Scent Sample Sunday: Dryad

I first learned about dryads from C.S. Lewis’ Chronicles of Narnia, books I dearly loved as a child and still love. Dryads are tree spirits, nymphs who personify trees and may inhabit them. They are benign pagan beings, female, and sometimes referred to as “wood-women” in Narnia. In the Narnia books, Lewis describes both male and female tree spirits, but he only uses “dryad” to refer to female spirits. Dryads, when they appear in human form, take on the characteristics of the particular trees they inhabit: birch-girls in silver, beech-girls in fresh, transparent green, and the larch-girls in green so bright that it was almost yellow.”

Illustration of a dryad tree nymph by Arthur Rackham.

Dryad, by Arthur Rackham, 1913.

Papillon Artisan Perfumes’ Liz Moores has conjured up a bewitching, witchy green perfume in her 2017 creation, Dryad. I have a great love for green scents, as well as the florals I love, and this nymph has won my heart. From the Papillon website:

As vibrant emerald Galbanum weaves with the delicate flesh of Bergamot, the nomadic wanderings of Dryad begin.

Beneath jade canopies, sweet-herbed Narcissus nestles with gilded Jonquil. Shadows of Apricot and Cedrat morph radiant greens to a soft golden glow.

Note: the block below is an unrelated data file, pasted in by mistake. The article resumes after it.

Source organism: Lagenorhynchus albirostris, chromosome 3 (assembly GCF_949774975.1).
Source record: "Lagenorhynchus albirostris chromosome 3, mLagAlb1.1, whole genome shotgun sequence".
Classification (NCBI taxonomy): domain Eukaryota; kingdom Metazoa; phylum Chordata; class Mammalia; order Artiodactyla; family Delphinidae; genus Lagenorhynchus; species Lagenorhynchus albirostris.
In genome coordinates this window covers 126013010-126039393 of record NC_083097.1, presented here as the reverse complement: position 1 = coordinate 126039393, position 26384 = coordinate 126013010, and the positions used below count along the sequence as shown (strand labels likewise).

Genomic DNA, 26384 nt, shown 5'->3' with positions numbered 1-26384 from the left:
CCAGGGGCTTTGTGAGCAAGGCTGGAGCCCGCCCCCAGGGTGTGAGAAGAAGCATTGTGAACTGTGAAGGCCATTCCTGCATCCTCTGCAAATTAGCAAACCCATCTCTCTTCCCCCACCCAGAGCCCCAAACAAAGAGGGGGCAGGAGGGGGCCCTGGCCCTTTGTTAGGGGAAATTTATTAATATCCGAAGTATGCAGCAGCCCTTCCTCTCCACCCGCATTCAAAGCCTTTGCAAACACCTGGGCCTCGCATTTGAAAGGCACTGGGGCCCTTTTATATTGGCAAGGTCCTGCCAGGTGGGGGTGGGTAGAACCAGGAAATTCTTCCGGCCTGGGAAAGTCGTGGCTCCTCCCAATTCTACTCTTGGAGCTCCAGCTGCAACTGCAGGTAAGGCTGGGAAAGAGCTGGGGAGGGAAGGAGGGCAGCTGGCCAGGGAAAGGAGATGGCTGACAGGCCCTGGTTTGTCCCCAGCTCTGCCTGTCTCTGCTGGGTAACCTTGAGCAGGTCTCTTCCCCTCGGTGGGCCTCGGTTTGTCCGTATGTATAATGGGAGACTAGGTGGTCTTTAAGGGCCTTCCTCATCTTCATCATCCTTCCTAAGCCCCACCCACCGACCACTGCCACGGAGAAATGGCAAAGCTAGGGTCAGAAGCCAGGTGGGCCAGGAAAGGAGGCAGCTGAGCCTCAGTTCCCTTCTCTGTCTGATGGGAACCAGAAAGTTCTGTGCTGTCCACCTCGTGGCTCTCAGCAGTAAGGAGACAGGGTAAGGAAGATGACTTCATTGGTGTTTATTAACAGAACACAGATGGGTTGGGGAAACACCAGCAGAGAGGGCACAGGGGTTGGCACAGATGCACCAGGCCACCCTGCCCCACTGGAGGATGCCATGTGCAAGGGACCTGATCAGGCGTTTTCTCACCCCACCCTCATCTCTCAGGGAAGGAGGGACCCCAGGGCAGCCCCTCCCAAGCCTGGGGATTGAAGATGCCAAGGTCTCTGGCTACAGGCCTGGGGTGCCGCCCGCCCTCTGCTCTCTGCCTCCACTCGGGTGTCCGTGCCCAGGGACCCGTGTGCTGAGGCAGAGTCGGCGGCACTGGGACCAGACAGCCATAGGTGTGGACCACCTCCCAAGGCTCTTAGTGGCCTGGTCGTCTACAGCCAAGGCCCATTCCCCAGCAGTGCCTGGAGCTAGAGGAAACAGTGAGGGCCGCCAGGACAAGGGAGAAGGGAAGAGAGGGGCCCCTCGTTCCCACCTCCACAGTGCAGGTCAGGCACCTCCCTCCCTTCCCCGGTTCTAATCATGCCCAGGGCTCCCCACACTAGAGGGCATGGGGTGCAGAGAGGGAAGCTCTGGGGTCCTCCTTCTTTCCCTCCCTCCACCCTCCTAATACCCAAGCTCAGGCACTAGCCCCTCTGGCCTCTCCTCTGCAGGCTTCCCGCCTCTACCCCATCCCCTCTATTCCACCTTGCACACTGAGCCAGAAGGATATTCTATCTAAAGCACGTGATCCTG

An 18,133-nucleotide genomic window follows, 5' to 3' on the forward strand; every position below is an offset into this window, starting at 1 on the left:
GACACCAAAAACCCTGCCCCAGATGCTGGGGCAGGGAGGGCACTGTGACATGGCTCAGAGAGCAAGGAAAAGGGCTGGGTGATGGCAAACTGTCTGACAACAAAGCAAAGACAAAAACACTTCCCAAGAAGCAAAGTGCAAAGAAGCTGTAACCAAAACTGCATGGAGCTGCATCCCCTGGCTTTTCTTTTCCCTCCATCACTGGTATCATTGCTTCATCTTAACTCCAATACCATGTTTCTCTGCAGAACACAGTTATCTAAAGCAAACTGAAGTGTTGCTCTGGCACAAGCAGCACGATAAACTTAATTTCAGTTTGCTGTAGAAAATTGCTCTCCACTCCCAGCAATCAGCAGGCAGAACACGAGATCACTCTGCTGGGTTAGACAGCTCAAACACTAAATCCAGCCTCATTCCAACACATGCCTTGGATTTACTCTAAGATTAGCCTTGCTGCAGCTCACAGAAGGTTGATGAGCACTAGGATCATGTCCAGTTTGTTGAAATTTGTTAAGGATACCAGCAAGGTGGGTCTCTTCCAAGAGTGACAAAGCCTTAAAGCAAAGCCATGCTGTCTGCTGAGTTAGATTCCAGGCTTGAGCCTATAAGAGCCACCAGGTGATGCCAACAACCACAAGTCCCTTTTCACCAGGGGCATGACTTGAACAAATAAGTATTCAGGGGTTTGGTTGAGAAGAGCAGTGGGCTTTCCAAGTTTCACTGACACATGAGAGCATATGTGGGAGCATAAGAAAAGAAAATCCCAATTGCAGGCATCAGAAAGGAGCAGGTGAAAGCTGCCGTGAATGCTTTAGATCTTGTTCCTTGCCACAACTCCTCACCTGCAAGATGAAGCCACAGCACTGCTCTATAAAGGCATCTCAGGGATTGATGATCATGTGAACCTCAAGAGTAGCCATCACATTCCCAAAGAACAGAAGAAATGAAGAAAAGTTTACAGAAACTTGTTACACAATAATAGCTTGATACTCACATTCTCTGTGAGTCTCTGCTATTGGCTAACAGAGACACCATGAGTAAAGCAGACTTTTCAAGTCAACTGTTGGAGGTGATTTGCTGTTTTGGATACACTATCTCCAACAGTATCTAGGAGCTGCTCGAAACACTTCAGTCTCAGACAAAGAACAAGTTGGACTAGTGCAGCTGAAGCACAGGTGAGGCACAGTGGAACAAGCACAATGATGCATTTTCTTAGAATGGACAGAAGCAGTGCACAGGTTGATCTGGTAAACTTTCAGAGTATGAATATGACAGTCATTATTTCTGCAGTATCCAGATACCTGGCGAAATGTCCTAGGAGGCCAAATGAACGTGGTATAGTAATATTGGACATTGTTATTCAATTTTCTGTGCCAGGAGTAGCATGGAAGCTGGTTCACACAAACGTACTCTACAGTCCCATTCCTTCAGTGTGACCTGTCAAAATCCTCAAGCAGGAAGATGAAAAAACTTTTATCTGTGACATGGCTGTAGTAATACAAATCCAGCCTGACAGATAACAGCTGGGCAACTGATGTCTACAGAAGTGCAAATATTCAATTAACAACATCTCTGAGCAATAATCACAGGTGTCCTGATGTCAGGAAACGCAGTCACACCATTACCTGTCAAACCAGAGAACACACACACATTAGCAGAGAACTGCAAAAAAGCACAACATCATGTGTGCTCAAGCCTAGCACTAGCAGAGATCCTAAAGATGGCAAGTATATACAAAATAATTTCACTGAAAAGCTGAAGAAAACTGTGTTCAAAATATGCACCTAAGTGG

Earthed within the ochre roots of Benzoin, heady Oakmoss entwines with deep Vetiver hues.

And at its heart, the slick skin of Costus beckons you further into the forest…

And into the forest I happily go! Papillon lists the notes as follows: Narcissus, Oakmoss, Jonquil, Cedrat, Galbanum, Benzoin, Vetiver. The narcissus and jonquil notes are very evident at the start, but the galbanum (a green resin) is right there with them, giving a sharpness in contrast to the floral notes, as if to remind us that there are no living flowers without green stems and leaves. Dryad does not evoke a bouquet or still life of cut flowers — far from it. It smells like a tree come to life — a vibrant, dynamic being with unpredictable movement. This nymph dances.

Green nymph Fantasia

Image from Disney’s Fantasia 2000

As it dries down, Dryad brings out more and more of the oakmoss, the cedar, and the benzoin, which happens to be an oil extracted from a specific kind of tree. The word “dryad” comes from the ancient Greek word for oak, so oakmoss also fits right in. Honestly, this fragrance is so clever as well as lovely! As I had hoped when Dryad‘s launch was announced, this fragrance is GREEN as well as being a chypre. If you hate Chanel No. 19, for instance, you may want to keep your distance. Even the bergamot mentioned in the website copy is a green citrus, not a sweet one. Despite several wood-related notes, though, Dryad never feels “woody” to me.

This is a potent potion; one small spritz on each of my wrists, and I happily smelled it wafting up to my nose all evening. I don’t think it carries very far away from me, i.e. sillage is moderate, but it lasts for several hours. The more it dries down, the more I detect a faint sweetness; the sharper edge of the opening stage has softened. The whole progression has a vintage vibe, but the fragrance is thoroughly modern and unisex.